Across the other side of the cordoned-off area, a tower of shipping containers the full height of the building seems to be all that is holding the once-magnificent Catholic Cathedral of the Basillica from falling in a heap. We've heard that it is beyond salvation; demolition awaits.
Out in the suburbs, the roads are, to use the Christchurch vernacular, munted. Piles of liquefaction line the roadsides. We saw hundreds of people out helping yesterday. We would have loved to have stayed and helped for longer, but the foot-deep covering of liquefaction sludge had receded a couple of metres by the time we left; our friends might have a back lawn again by late tomorrow. We apologised for having to leave, but our friends were grateful. "Having other people turn up to help lifts our spirits like we can't describe" they told us.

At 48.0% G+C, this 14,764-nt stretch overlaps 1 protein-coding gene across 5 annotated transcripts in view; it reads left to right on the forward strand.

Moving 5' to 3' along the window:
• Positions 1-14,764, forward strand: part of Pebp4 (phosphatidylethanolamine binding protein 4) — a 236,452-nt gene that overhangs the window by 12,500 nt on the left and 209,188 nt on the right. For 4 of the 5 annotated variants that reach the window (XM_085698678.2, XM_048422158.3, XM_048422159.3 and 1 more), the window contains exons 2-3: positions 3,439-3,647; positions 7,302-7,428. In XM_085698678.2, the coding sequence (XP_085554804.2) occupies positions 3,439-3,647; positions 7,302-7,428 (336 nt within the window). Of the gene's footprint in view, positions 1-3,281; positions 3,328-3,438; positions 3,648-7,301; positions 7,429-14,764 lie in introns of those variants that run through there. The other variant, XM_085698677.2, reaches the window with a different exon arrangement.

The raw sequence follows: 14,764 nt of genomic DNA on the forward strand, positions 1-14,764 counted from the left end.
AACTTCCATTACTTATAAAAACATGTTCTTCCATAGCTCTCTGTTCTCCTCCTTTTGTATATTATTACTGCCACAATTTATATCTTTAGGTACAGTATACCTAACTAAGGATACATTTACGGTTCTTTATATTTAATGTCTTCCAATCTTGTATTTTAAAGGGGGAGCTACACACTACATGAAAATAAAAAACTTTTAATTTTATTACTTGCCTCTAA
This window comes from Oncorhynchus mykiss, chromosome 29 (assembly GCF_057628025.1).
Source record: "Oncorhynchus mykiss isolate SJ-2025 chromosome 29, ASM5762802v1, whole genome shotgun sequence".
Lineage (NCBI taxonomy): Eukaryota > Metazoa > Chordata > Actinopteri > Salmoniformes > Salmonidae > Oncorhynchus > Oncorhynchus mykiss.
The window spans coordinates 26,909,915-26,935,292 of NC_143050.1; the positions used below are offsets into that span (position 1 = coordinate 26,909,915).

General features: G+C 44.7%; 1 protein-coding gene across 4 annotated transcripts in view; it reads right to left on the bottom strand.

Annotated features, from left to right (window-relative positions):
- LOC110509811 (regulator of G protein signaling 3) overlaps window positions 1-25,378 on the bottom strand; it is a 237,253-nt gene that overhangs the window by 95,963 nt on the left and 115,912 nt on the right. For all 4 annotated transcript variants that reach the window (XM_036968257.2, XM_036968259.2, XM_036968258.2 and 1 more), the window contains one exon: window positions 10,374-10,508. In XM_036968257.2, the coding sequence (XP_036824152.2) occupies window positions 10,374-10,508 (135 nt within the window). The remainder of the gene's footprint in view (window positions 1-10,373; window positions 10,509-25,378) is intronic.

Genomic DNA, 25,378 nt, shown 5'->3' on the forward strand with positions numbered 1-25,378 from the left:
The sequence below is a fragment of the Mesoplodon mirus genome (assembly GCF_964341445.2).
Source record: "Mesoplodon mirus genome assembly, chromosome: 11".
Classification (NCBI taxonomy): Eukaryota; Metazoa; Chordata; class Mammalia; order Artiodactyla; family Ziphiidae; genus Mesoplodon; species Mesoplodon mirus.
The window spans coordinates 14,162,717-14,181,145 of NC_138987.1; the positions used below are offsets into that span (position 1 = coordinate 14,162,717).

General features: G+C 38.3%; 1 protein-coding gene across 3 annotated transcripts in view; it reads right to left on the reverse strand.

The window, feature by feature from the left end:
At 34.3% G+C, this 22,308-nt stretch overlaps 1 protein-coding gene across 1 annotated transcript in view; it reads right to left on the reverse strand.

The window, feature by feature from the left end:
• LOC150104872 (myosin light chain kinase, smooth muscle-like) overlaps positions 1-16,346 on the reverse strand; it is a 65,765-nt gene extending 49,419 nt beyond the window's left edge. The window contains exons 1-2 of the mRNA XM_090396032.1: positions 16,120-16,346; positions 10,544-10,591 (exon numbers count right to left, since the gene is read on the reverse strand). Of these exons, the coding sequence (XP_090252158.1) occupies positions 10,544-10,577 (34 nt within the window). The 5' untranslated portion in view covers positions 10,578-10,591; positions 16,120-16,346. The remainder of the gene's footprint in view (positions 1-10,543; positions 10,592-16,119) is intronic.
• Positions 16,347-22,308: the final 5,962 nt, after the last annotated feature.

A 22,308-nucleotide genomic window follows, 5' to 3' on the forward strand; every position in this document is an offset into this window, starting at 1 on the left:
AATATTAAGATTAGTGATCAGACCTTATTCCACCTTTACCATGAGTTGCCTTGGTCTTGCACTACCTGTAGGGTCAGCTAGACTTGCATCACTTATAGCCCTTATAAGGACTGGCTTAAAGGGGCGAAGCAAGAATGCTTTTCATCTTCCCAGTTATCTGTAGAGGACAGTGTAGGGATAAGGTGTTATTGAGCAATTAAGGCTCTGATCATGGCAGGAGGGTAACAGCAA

Their story is just one of thousands. They are now waiting to hear if the plan formulated with EQC to salvage their home after the February quake is still feasible; they aren't optimistic given fresh damage from Monday's quakes, but they are still cleaning up the mess. That's because this place is their home, Christchurch is their home town, and they are determined to stay.
Back to the sign hanging off the safety fence at Knox Presbyterian Church; in full, it reads:
Broken, but still beating; people like us are the heart of Christchurch.
We couldn't agree more; there's a depth of courage and resolve down here which is heart-warming and inspiring. Kia kaha Christchurch; our thoughts, prayers and aroha are with you.